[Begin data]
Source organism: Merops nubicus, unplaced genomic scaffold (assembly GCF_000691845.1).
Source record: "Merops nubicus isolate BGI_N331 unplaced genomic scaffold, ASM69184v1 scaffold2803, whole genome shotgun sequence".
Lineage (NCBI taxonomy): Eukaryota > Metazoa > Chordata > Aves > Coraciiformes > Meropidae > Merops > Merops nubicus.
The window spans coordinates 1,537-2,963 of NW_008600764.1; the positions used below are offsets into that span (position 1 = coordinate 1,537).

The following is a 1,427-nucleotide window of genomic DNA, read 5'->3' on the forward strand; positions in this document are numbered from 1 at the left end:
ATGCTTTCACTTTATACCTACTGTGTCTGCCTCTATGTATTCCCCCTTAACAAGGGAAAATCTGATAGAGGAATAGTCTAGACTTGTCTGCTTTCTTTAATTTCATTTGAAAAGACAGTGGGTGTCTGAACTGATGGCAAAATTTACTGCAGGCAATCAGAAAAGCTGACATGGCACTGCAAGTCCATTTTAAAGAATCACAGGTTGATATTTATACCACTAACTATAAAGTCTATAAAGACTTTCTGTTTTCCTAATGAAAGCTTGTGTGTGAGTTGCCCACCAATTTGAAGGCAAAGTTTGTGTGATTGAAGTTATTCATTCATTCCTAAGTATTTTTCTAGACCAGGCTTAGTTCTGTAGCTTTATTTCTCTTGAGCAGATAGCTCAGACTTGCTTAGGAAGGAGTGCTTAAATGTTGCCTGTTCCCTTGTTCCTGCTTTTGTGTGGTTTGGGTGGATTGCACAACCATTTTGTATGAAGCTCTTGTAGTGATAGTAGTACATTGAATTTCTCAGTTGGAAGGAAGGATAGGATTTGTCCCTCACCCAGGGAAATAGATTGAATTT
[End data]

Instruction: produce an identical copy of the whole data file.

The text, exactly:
Source organism: Merops nubicus, unplaced genomic scaffold (assembly GCF_000691845.1).
Source record: "Merops nubicus isolate BGI_N331 unplaced genomic scaffold, ASM69184v1 scaffold2803, whole genome shotgun sequence".
Lineage (NCBI taxonomy): Eukaryota > Metazoa > Chordata > Aves > Coraciiformes > Meropidae > Merops > Merops nubicus.
The window spans coordinates 1,537-2,963 of NW_008600764.1; the positions used below are offsets into that span (position 1 = coordinate 1,537).

The following is a 1,427-nucleotide window of genomic DNA, read 5'->3' on the forward strand; positions in this document are numbered from 1 at the left end:
ATGCTTTCACTTTATACCTACTGTGTCTGCCTCTATGTATTCCCCCTTAACAAGGGAAAATCTGATAGAGGAATAGTCTAGACTTGTCTGCTTTCTTTAATTTCATTTGAAAAGACAGTGGGTGTCTGAACTGATGGCAAAATTTACTGCAGGCAATCAGAAAAGCTGACATGGCACTGCAAGTCCATTTTAAAGAATCACAGGTTGATATTTATACCACTAACTATAAAGTCTATAAAGACTTTCTGTTTTCCTAATGAAAGCTTGTGTGTGAGTTGCCCACCAATTTGAAGGCAAAGTTTGTGTGATTGAAGTTATTCATTCATTCCTAAGTATTTTTCTAGACCAGGCTTAGTTCTGTAGCTTTATTTCTCTTGAGCAGATAGCTCAGACTTGCTTAGGAAGGAGTGCTTAAATGTTGCCTGTTCCCTTGTTCCTGCTTTTGTGTGGTTTGGGTGGATTGCACAACCATTTTGTATGAAGCTCTTGTAGTGATAGTAGTACATTGAATTTCTCAGTTGGAAGGAAGGATAGGATTTGTCCCTCACCCAGGGAAATAGATTGAATTT